The difficult road to becoming a doctor

On May 15, 2011, 147 students embarked on their careers as doctors as they graduated from the University of Pennsylvania School of Medicine.

One student, Jenny Rowland, who will pursue a career in Radiology and continue her training at Penn, shared her personal thoughts and emotions as she prepared to graduate.

by Jenny Rowland, MD

I’m not a typical PennMed student.

I’m 31 years old, and I have three children (ages 6 years, 4 years, and 8 months).  Although I didn’t know that I wanted to become a doctor until later in life, my introduction to medicine began at an early age.  My Dad is an OB/GYN – so I grew up wearing scrubs for pajamas, drawing pictures in on-call rooms, and playing with empty syringes as bath toys.  I also saw a more personal side of medicine.

When I was four years old, my Mom was diagnosed with breast cancer, which meant that I also grew up with a Mom who had a mastectomy and who often preferred to walk around bald instead of wearing an uncomfortable wig, hat, or scarf.  When I was 18-years-old, my Mom lost her battle to breast cancer in my very arms, on the day of my high school graduation.  A couple years later, I learned that, I, too, am at high-risk for developing breast cancer.

By the time I realized that I wanted to become a doctor, there was an entire list of reasons not to pursue medicine:

  • The path would be hard.  I wanted to have children, and because of my own breast cancer risk, my doctors advised me to have children soon.  And, because of my husband’s career, I was already committed to living in Wilmington, DE, so it would mean commuting at least two hours every day just to get to and from school – and that was only if I got accepted to a school in Philadelphia.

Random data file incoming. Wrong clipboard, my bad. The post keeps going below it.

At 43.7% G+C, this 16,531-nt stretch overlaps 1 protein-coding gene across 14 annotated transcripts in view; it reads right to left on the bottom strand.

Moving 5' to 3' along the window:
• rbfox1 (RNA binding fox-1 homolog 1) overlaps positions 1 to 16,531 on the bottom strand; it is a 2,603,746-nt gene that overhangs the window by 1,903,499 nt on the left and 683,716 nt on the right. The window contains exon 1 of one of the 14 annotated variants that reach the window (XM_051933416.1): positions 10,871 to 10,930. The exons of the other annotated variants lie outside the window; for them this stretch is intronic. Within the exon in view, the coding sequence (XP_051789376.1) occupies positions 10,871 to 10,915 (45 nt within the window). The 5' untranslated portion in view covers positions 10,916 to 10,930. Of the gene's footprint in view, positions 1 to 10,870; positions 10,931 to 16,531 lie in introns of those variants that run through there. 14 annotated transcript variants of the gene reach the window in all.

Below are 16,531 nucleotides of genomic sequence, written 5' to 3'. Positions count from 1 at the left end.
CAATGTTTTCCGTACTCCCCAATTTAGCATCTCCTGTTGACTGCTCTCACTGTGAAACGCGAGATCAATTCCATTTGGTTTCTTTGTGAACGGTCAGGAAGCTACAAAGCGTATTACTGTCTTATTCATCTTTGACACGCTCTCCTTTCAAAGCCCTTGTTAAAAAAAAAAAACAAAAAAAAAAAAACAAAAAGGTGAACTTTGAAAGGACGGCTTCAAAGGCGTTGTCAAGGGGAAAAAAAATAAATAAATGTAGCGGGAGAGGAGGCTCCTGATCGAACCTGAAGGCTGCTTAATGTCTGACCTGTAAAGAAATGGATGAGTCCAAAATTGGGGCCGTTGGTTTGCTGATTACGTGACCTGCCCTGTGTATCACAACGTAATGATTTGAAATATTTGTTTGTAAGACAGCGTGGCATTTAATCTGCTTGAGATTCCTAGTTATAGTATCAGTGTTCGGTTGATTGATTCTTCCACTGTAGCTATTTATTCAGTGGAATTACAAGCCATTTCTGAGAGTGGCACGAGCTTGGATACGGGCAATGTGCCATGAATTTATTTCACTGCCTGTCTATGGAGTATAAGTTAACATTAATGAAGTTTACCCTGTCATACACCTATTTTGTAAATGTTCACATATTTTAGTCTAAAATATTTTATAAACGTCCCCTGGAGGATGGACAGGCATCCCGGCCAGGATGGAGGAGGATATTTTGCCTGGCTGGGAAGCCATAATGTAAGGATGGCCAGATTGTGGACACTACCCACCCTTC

• The path would be long.  I was already 23 years old, and it would mean starting over.  I would have to attend a Post-Bac program before I even started my 10 years of training.
  • The path would be expensive.  It would require that I forfeit my immediate earning potential in favor of massive loans for school and childcare costs.
  • The path would be exhausting.  It would mean a lot of late night studying and unpredictable hours in the hospital.
  • The road would require sacrifices.  Not just for me, but also for my husband- and my future children.  Our little townhouse would have to be home for many more years than we’d hoped.  There would be a lot of unmade beds, unfolded laundry, dirty dishes, and pizza.  I wouldn’t be the Classroom Mom — the other moms might not even know who I am.
  • The road would be uncertain.  There were no guarantees that it would all work out, and certainly no guarantees that it would work out in the way that I wanted.

In spite of all of this, I chose to become a doctor for the simple reason that it was what I truly wanted to be.

The road to becoming a doctor has been long and hard.  There were times I only slept a couple hours.  There were nights I slept on a friend’s couch in Philly and didn’t see my family for two days.  There were moments I thought I was going to fail.  There was a lot of pizza.  And yet, as graduation nears, I know the road has been worth it.  When I hear my daughters acknowledge their own future career paths, they often say: “I want to be a princess, a doctor, and a Mom.”  And what I love about their response is not that they might follow in my footsteps one day, but rather, that they already know that all roads are possible.

Jenny Rowland recently graduated from the University of Pennsylvania School of Medicine.

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